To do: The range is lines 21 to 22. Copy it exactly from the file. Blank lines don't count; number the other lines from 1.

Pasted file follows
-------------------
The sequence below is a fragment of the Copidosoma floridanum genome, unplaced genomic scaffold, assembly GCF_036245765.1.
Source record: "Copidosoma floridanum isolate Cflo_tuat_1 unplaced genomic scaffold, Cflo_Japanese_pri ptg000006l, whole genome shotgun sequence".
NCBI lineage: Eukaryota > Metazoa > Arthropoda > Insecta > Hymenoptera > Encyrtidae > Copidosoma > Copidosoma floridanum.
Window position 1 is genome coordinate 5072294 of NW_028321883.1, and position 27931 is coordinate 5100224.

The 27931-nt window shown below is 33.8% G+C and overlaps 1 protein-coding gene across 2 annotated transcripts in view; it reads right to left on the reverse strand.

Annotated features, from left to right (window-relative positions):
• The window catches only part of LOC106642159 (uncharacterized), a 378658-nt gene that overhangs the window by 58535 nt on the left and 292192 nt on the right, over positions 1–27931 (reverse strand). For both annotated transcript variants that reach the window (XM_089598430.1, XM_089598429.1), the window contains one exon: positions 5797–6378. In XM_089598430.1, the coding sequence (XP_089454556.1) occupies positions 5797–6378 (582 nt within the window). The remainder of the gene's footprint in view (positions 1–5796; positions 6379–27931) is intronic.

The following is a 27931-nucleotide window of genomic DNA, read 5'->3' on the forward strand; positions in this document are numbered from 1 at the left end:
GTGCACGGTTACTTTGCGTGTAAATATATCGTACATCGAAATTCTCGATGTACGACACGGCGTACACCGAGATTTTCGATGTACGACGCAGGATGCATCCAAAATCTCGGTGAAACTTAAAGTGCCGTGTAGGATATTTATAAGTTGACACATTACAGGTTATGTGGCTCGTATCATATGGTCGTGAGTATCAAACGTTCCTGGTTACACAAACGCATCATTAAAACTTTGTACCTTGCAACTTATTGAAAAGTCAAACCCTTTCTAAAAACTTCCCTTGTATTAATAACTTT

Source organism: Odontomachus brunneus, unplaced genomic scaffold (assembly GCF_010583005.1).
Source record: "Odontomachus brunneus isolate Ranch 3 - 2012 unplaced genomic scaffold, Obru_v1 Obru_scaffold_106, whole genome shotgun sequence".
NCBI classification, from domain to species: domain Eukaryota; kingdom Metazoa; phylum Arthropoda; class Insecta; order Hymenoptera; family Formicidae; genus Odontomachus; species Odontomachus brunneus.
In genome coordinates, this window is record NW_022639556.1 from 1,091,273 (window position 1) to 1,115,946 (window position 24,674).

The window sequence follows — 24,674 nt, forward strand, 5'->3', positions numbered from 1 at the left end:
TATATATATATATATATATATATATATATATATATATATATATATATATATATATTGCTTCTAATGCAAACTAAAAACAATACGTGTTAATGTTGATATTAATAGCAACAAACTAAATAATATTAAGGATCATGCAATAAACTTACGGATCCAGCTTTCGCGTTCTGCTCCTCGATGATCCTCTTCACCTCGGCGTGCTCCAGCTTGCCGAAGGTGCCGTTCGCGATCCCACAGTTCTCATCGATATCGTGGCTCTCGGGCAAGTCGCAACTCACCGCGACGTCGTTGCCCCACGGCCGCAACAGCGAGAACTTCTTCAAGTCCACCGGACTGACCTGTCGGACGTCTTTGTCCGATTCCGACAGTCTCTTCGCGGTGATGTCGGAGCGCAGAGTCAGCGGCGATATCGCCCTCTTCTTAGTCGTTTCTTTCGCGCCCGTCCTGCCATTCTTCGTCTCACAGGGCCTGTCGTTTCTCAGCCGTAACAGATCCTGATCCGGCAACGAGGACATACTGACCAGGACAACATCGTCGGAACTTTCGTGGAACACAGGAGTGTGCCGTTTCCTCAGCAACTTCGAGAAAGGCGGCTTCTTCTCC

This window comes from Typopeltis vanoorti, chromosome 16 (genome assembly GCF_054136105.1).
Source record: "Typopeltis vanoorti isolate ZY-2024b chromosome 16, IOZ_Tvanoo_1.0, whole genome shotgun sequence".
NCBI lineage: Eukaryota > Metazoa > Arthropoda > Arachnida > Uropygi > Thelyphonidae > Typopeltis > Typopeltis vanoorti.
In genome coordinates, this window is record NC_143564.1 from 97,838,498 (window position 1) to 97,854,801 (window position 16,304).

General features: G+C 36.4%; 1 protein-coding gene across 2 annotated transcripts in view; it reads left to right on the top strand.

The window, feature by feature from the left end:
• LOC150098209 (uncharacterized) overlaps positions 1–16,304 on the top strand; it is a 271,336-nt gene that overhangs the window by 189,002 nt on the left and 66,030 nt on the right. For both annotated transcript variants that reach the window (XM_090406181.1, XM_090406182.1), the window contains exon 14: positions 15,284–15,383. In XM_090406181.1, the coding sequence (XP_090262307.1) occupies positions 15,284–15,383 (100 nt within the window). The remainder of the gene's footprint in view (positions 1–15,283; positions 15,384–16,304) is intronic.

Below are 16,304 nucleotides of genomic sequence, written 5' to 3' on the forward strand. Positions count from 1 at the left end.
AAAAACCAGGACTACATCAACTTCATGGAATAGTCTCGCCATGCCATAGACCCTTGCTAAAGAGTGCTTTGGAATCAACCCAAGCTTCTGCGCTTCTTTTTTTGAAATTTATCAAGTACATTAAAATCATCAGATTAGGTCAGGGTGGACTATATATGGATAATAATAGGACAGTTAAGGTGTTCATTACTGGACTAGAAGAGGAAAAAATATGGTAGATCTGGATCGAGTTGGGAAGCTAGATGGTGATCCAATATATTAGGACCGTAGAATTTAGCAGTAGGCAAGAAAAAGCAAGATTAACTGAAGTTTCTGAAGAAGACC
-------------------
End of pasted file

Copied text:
The window, feature by feature from the left end:
• LOC150098209 (uncharacterized) overlaps positions 1–16,304 on the top strand; it is a 271,336-nt gene that overhangs the window by 189,002 nt on the left and 66,030 nt on the right. For both annotated transcript variants that reach the window (XM_090406181.1, XM_090406182.1), the window contains exon 14: positions 15,284–15,383. In XM_090406181.1, the coding sequence (XP_090262307.1) occupies positions 15,284–15,383 (100 nt within the window). The remainder of the gene's footprint in view (positions 1–15,283; positions 15,384–16,304) is intronic.